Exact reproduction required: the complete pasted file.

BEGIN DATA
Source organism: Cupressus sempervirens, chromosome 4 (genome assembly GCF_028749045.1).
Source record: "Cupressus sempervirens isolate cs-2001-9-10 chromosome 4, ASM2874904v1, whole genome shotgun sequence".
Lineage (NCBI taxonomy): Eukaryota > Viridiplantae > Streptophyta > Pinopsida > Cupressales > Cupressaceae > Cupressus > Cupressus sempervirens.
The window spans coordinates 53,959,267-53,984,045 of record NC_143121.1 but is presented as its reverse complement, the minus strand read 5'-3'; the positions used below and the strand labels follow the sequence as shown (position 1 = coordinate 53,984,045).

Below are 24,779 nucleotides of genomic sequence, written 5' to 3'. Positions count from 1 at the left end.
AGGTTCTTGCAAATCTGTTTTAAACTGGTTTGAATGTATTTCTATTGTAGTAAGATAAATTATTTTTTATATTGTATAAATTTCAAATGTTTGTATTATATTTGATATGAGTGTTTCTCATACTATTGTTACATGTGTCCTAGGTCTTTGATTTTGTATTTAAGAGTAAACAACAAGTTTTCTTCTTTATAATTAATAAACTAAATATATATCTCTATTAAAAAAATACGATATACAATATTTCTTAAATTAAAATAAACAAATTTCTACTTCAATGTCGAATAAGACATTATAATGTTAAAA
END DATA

Source organism: Cupressus sempervirens, chromosome 4 (genome assembly GCF_028749045.1).
Source record: "Cupressus sempervirens isolate cs-2001-9-10 chromosome 4, ASM2874904v1, whole genome shotgun sequence".
Lineage (NCBI taxonomy): Eukaryota > Viridiplantae > Streptophyta > Pinopsida > Cupressales > Cupressaceae > Cupressus > Cupressus sempervirens.
The window spans coordinates 53,959,267-53,984,045 of record NC_143121.1 but is presented as its reverse complement, the minus strand read 5'-3'; the positions used below and the strand labels follow the sequence as shown (position 1 = coordinate 53,984,045).

Below are 24,779 nucleotides of genomic sequence, written 5' to 3'. Positions count from 1 at the left end.
AGGTTCTTGCAAATCTGTTTTAAACTGGTTTGAATGTATTTCTATTGTAGTAAGATAAATTATTTTTTATATTGTATAAATTTCAAATGTTTGTATTATATTTGATATGAGTGTTTCTCATACTATTGTTACATGTGTCCTAGGTCTTTGATTTTGTATTTAAGAGTAAACAACAAGTTTTCTTCTTTATAATTAATAAACTAAATATATATCTCTATTAAAAAAATACGATATACAATATTTCTTAAATTAAAATAAACAAATTTCTACTTCAATGTCGAATAAGACATTATAATGTTAAAA